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“ cumstances; true, but I am not covetous : “ Had I been covetous of much, all my Com.
. " Substance. But I plainly see the Comfort of “ Life does not lie so much in the Abundance of “ these Things, as in the Art of enjoying a little. “I have lost indeed a dear Friend, and a love66
ly Creature ; but my Happiness was more
wrapt up in that God to whom that beloved “ Person is gone: God will bring them along 6 with him. That which beautified their Cha“racter, and made them so lovely, was what “ could not be lost, but is perfected by the " Translation. I love them ftill, and take a - Pleasure in loving them, which relieves the "Sorrow for their Absence. The Man who “ does not fear Death so much as an ill Life; who “ thinks Impatience a worse Disease than Gout “ or Stone ; who thinks Pride a greater Re
proach than being Nighted; Covetousness a “ viler Thing than Poverty; and that to offend “ God with immoderate Grief, is worse than “any Lo's whatsoever : That Man's Comfort “and Peace is not precarious ; does not lie at the “Mercy of other Men's Fancies and Pallions ; rs and is above the Reach of Accidents.”
He knows not the World nor himself, who depends upon Life, such as ours'; who is diftracted at a crois Accident, as if he was privileged from the common Lot, and some strange Thing had happened to him. Did you never before imagine, that the Person you are now
lamenting for was a Mortal, as well as yourself? That what was born muft die? That what has befallen others, might happen to you? That what owes its Value only to Fancy, has only a fanciful Worth? And what can be bought with Money here on Earth, is not more excellent, nor less perishing.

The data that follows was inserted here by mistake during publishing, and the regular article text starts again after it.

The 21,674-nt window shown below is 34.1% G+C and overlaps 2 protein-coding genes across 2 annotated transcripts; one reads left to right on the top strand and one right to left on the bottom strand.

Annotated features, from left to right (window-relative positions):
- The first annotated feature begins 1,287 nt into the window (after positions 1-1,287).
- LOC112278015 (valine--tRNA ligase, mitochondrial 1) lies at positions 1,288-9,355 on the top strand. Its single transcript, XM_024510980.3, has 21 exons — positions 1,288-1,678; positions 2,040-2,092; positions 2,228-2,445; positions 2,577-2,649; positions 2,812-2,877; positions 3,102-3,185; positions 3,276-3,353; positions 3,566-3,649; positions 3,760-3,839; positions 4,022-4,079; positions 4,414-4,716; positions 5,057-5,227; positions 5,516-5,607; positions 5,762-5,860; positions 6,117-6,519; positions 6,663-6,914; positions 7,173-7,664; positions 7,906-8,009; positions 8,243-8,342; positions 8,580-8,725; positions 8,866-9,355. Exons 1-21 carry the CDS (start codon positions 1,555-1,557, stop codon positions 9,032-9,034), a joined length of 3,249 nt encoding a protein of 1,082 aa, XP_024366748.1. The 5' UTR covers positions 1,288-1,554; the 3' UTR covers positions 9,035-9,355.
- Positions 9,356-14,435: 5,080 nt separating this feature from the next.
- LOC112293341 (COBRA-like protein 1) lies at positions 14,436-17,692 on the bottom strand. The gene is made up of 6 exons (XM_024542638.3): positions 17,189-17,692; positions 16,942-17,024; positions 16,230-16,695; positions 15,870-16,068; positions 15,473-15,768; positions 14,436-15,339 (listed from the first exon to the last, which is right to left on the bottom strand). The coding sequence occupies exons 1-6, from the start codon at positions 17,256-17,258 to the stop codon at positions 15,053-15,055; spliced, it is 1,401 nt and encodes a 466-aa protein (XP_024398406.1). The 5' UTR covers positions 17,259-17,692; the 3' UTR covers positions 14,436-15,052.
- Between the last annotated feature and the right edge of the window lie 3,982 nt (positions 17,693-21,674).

There is indeed a Knowledge of the World that polishes the Gentleman ; to be learned in Courts and Camps, and in a general Conver, sation : But the Knowledge that secures a Man's Peace and Quiet through all Events, is to be found only in the Bible. That Book will tell us, that this World is not our Resting-place, “ for it is polluted :" That it must not, nor cannot be our Portion : That it is not an equal Price for our Souls, though we could gain the Wbole of it: That the World lies in Wickedness, an Enemy to Christ and his Interest : That it is one of our Enemies we must overcome by Faith: That it is of a perishing Nature, and in continual Change and Variation.
To conlider this World as Philosophers, it is a fine Building : Every Thing is adjusted in Number, Weight, and Measure. We admire thy Heavens, the work of tby Fingers ; the Moon, and the Stars, which thou baft ordained ! But why does the Astronomer stop short at the visible Heavens? Why not penetrate farther, to that Glory which God hath set above those Heavens? Faitb is the Evidence of Things not seen by the Telescope. There is the Christian's
Home and Country. Here we are Strangers, and Pilgrims, passing out of it. In short, he knows the World best, who comes up to that Text, Love not the World, nor the Things of the World ; and concludes with the great Mornæus, that, “ If all the World was made for Man, " Man was made for something more than all 6 the World.” Let us balance the Thoughts of what we have lost, with the Remembrance of what we were made for. ; What do we see in ourselves, that we should expect always to be pleased? We are not better tban cur Fatbers. If I am dead to this World, why am I so distracted that another is dead out of it? If I am not dead to this World, I ought to be so, and to be more concerned for my own Soul than for any dead Friend. Learn to think and speak of this World now, as you will do when you are going out of it. Acknowledge it to be a place where you must daily lose something, till you have lost all. And lec your Soul assuredly conceive, that having had its Original from Heaven, it is one of those Things which must, one Day, return thither, (Bishop Patrick.)